The Gas Works - Part 1

In 1907 the Levin Borough Council resolved to build a coal gas system and a rate-payers’ poll confirmed this action.

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 A loan of £10,000  ($20,000) was obtained at 4 ½% interest for 26 years. Security for the loan was a rate of 9/14 penny in the pound on value of all rateable land in the borough.

Mr Blackman was appointed the engineer for the project. The site of 2 acres (.8h) was bought from Prouse Bros. for £275 ($550) in Cambridge Street south near the Mako Mako Rd (now Liverpool St) crossing. The S. Kerr factory is now on part of the frontage of the site.

Work started on the scheme in early 1909.  The cost of the retort house was £775  ($1550) and was built by Mr Whitaker. The cost of the 30,000 cubic feet (about 9500 cubic metres) gasholder was £1195 ($2390). This was supplied by Coward and Son of Britain.

A sidelight to this purchase was that during World War I Coward and Son wrote to the borough council offering hospitality to any NZ soldiers who would be in England.

A house was built  at the front of the site for the gas manager for £356  ($712) by J. A. Williams. Also a showroom was built at the front.

Peter Arcus was the Clerk of Works. C.E. Shaw was appointed gas manager at £3  ($6) a week and Mrs Shaw received 15/- ($1.50) a week for attending to the showroom.

Five retorts were used at first. A retort consisted of a furnace, with an oven above. Coal was put into the oven and heated by the furnace, stoked with coke. Gas and vapourised tar was driven out of the coal. This passed through water where much of the tar dropped to the bottom and was piped away to an underground tank, where it was liquefied after filtering.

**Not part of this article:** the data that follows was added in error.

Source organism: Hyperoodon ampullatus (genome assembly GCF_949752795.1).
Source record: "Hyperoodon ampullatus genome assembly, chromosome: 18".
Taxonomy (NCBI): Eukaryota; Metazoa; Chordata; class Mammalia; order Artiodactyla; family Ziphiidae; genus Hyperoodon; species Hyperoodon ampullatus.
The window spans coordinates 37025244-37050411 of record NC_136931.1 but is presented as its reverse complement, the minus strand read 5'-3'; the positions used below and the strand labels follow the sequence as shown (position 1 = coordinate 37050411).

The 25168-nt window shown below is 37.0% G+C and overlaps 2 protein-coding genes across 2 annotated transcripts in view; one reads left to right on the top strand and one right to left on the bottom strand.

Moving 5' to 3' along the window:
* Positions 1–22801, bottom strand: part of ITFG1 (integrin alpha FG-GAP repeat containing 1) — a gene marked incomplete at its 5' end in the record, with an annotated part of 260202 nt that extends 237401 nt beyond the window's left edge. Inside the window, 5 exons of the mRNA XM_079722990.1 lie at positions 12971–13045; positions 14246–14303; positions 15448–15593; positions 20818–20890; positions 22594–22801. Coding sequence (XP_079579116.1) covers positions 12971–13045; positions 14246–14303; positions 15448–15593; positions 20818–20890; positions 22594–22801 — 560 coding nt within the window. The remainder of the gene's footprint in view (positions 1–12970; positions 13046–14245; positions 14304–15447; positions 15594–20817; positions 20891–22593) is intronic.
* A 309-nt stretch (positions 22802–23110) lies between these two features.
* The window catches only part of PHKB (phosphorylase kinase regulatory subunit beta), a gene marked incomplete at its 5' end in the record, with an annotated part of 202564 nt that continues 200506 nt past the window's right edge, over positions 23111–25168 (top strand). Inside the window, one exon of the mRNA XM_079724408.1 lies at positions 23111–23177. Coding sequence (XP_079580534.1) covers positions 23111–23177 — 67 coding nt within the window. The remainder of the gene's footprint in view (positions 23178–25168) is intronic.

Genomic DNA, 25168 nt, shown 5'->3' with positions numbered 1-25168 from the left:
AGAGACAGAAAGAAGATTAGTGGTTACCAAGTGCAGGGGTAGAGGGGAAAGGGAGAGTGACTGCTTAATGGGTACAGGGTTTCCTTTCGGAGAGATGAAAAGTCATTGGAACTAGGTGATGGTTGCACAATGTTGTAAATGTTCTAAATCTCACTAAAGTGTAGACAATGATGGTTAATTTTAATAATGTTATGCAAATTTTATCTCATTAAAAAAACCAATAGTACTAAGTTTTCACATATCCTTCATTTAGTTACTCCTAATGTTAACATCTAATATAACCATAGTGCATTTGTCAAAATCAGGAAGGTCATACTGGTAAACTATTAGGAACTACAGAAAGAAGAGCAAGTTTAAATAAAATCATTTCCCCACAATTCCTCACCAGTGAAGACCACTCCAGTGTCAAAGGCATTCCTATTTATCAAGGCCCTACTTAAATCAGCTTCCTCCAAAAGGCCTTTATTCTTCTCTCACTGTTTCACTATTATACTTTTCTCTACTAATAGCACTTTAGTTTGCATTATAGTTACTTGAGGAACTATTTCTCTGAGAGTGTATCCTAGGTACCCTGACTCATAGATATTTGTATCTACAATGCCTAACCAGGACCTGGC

The gas passed through coke, filtering out more tar. Then a further cleaning of the gas was done by passing it through iron oxide. The gas then was pumped to the gasholder.

The gas holder was large, about 40 feet (14m) wide and about 22 feet (7m) high and built of steel. It was in two sections, with the bottom section being filled with water. The top section fitted into the bottom section forming a seal for the gas. The top section rose and fell with the quantity pumped into it according to demand.

The weight of the top section created the pressure to send the gas through the mains.

Seven miles (10km) of reticulation was done, with the mains pipes ranging from 6 inch (150mm) to 3 inch (8mm). Service pipes were ½ inch (12mm).

The coal gasworks was opened on July 21, 1909, on a very wet day. The Mayoress, Mrs Gardener, opened the gasworks. The Mayor, Mr Gardener, curtailed the speeches and all the official party adjourned to the Century Hall. Mr Gardener outlined the difficulties of building the scheme. John Kebbell spoke saying the borough was developing fast and that it would not be long before electric trams would be needed. John Davies (a very large landholder at Koputaroa) congratulated the borough on the achievement of the gas scheme. He had been an unsuccessful candidate for Mayor at the 1906 elections.

The guests then sat down to a sumptuous banquet supplied by host, Mrs Higgins, of the Weraroa Hotel. There were 100 consumers when the first gas flowed and another 65 joined the next week and more as reticulation was extended.